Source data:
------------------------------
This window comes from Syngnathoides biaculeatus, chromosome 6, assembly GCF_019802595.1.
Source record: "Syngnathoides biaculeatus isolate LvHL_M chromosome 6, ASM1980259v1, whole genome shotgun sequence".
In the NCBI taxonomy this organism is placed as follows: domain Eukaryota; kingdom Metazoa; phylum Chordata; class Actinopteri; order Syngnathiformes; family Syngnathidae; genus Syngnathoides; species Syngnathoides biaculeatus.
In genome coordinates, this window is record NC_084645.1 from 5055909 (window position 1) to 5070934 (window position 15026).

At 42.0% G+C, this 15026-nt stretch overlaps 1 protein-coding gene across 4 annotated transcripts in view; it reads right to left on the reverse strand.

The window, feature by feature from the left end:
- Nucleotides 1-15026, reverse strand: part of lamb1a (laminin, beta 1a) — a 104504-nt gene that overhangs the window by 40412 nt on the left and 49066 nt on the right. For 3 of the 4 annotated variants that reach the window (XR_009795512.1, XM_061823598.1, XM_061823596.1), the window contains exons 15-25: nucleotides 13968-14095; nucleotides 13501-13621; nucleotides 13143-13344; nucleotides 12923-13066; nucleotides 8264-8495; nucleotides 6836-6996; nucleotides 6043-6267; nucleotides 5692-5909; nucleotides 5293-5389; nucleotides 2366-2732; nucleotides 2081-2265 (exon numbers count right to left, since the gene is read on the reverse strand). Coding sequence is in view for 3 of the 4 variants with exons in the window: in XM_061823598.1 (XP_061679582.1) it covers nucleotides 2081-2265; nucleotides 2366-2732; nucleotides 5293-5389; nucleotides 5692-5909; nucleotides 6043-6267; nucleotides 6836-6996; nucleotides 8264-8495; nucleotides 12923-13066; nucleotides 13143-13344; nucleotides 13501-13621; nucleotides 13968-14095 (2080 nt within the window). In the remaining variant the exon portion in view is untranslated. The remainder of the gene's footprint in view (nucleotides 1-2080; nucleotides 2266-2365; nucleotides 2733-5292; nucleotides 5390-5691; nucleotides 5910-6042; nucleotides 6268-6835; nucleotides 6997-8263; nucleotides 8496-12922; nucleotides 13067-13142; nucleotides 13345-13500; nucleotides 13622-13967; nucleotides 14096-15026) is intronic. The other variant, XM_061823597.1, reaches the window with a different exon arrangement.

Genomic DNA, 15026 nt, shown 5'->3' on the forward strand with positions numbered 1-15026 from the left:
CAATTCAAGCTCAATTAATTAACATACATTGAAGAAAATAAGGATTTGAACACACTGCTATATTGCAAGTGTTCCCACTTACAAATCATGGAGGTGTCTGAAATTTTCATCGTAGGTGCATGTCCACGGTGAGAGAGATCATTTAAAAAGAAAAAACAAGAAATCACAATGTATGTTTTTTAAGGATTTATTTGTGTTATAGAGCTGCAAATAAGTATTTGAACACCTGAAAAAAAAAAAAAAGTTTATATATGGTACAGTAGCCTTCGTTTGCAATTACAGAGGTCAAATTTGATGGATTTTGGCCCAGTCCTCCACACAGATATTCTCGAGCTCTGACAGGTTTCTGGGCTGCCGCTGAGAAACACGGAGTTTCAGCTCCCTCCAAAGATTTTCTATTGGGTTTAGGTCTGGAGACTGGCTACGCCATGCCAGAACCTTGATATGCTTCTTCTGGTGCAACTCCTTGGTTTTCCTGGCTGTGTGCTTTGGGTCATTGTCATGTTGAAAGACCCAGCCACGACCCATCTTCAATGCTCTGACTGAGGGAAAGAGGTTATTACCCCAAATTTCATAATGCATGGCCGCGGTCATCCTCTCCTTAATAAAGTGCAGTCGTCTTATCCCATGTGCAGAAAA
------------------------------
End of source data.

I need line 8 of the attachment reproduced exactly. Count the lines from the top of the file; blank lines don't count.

Genomic DNA, 15026 nt, shown 5'->3' on the forward strand with positions numbered 1-15026 from the left: